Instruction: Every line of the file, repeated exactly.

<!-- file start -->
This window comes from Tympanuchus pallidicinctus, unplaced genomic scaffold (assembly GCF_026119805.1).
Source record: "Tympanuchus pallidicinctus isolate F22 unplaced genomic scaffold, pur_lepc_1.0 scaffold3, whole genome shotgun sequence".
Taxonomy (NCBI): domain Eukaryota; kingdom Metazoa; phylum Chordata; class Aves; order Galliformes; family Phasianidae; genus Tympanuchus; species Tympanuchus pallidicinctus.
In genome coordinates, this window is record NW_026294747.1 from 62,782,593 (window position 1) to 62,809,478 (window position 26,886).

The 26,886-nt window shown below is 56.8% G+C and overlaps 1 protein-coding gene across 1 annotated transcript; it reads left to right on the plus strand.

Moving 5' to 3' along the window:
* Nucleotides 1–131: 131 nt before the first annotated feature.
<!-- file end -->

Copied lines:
This window comes from Tympanuchus pallidicinctus, unplaced genomic scaffold (assembly GCF_026119805.1).
Source record: "Tympanuchus pallidicinctus isolate F22 unplaced genomic scaffold, pur_lepc_1.0 scaffold3, whole genome shotgun sequence".
Taxonomy (NCBI): domain Eukaryota; kingdom Metazoa; phylum Chordata; class Aves; order Galliformes; family Phasianidae; genus Tympanuchus; species Tympanuchus pallidicinctus.
In genome coordinates, this window is record NW_026294747.1 from 62,782,593 (window position 1) to 62,809,478 (window position 26,886).

The 26,886-nt window shown below is 56.8% G+C and overlaps 1 protein-coding gene across 1 annotated transcript; it reads left to right on the plus strand.

Moving 5' to 3' along the window:
* Nucleotides 1–131: 131 nt before the first annotated feature.